February 23, 2006,
Tomorrow CIA leak prosecutor Patrick Fitzgerald and indicted former Cheney chief of staff Lewis Libby will meet in a Washington courtroom to fight over what evidence will be at the center of Libby's trial on perjury, obstruction, and false statements charges. In the latest exchange of court motions between the two sides, Libby's defense team is repeating its request for evidence concerning perhaps the two most fundamental questions in CIA leak investigation: Was Valerie Wilson a secret CIA officer when her name appeared in Robert Novak's famous July 14, 2003, column, and what damage did the exposure of her identity do to national security? Fitzgerald has so far refused to provide any evidence touching on either question, at times shifting his reasoning as Libby's lawyers pressed their case.
During his October 28, 2005 news conference announcing the Libby indictment, Fitzgerald said flatly, "I will confirm that [Wilson's] association with the CIA was classified" at the time covered by the investigation. The indictment itself says that "Valerie Wilson was employed by the CIA and her employment status was classified."
Last December, Libby's lawyers asked Fitzgerald to provide "all documents, regardless of when created, relating to whether Valerie Wilson's status as a CIA employee, or any aspect of that status, was classified" in the time period before the Novak column was published. Fitzgerald refused, saying that "We have neither sought, much less obtained, 'all documents, regardless of when created, relating to whether Valerie Wilson's status as a CIA employee, or any aspect of that status, was classified'" during that period.
Later, Libby's team repeated the request. Fitzgerald again refused, saying, in effect, that the information was none of Libby's business:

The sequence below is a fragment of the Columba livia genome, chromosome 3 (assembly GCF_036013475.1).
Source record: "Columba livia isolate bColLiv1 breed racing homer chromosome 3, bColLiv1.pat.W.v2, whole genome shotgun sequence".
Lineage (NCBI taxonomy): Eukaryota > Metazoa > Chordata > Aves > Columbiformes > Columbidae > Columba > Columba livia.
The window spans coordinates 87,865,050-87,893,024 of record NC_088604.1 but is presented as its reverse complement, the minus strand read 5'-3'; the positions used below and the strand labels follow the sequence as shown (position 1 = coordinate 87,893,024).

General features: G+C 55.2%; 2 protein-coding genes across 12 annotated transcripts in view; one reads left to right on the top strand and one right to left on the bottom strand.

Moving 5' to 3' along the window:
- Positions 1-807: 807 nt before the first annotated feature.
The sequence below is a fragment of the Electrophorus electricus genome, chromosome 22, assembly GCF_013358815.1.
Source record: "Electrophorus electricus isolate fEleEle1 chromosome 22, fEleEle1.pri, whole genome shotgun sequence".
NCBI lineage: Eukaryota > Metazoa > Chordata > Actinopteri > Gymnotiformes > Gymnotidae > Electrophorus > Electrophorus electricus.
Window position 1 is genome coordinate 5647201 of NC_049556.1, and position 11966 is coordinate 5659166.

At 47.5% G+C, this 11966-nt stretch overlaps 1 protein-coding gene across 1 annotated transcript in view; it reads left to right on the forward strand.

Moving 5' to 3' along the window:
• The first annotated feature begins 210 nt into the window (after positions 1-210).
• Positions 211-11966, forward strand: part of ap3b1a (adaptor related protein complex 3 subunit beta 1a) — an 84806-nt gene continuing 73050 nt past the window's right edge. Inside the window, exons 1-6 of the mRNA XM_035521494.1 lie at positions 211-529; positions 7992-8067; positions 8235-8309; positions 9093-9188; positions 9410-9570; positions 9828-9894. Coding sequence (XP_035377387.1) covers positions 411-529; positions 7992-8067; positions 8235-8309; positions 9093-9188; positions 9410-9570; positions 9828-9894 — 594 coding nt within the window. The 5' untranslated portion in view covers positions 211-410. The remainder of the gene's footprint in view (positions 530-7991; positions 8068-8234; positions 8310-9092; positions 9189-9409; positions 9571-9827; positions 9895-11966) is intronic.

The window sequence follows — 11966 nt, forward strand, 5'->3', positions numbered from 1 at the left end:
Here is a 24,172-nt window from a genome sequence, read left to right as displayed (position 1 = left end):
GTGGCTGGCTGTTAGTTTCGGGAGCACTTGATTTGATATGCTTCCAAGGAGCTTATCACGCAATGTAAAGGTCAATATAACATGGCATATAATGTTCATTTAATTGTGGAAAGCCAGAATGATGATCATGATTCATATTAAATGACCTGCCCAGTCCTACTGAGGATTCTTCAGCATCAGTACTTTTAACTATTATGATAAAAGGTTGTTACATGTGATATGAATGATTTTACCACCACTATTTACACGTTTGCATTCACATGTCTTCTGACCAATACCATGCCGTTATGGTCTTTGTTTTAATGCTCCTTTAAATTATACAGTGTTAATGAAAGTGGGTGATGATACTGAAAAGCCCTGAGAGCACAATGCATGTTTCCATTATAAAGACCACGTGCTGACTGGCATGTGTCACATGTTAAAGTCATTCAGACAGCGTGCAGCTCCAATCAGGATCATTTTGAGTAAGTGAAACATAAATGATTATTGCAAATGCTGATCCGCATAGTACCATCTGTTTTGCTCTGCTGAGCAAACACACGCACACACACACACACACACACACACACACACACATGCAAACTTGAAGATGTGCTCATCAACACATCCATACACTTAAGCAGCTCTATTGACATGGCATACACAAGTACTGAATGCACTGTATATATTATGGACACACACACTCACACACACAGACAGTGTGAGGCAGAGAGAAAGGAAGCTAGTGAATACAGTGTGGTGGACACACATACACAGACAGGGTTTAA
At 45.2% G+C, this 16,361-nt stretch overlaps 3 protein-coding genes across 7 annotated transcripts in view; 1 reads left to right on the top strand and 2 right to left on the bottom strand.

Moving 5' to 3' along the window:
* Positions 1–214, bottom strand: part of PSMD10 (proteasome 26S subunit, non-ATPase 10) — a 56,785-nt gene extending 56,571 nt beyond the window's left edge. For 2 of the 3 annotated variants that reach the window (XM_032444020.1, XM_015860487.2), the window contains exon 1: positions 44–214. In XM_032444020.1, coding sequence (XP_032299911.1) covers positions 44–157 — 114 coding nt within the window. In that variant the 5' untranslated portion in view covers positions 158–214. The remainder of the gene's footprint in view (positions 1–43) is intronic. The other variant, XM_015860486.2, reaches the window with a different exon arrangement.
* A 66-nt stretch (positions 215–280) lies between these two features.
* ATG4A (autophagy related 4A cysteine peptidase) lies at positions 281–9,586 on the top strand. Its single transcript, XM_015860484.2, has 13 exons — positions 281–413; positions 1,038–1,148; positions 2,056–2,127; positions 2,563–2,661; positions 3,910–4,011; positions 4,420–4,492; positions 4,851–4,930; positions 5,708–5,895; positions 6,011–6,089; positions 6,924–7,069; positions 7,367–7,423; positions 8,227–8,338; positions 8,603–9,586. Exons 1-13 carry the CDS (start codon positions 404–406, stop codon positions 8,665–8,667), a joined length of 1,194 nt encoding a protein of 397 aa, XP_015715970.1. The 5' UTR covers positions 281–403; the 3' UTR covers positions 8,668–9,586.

The defense also seeks all documents "relating to whether Valerie Wilsonís status as a CIA employee, or any aspect of that status, was classified at any time between May 6, 2003 and July 14, 2003." Mr. Libby predicates his request on a single reference in the indictment to the fact that Ms. Wilsonís employment status was classified during the relevant time. The defendant overlooks the simple fact that Ms. Wilsonís employment status was either classified or it was not. If the government had any documents stating that Ms. Wilsonís employment status was not classified during the relevant time and we do not we would produce them though not strictly required to under the doctrine of Brady v. Maryland. The defense is not entitled to every document mentioning a fact merely because that fact is mentioned in the indictment.
It would perhaps be an understatement to say that Fitzgerald's answer left the Libby team unsatisfied. Now, in a motion filed on Tuesday, Libby is trying one more time:
The government argues that "Ms. Wilson's employment status was either classified or it was not," and states that it if it possessed any documents stating her employment was not classified, it would produce such documents. What Mr. Libby seeks, however, is all documents supporting the indictmentís allegation that her employment was classified, as well as those showing it was not. To date, the defense has not received a single document showing that Ms. Wilsonís employment was classified information. Further, the government has told us that it "neither sought, much less obtained," from the CIA the documents we requested with respect to Ms. Wilson's employment status. This assertion calls into question how the government can represent to the Court that no [relevant] material on this issue exists. [emphasis in the original]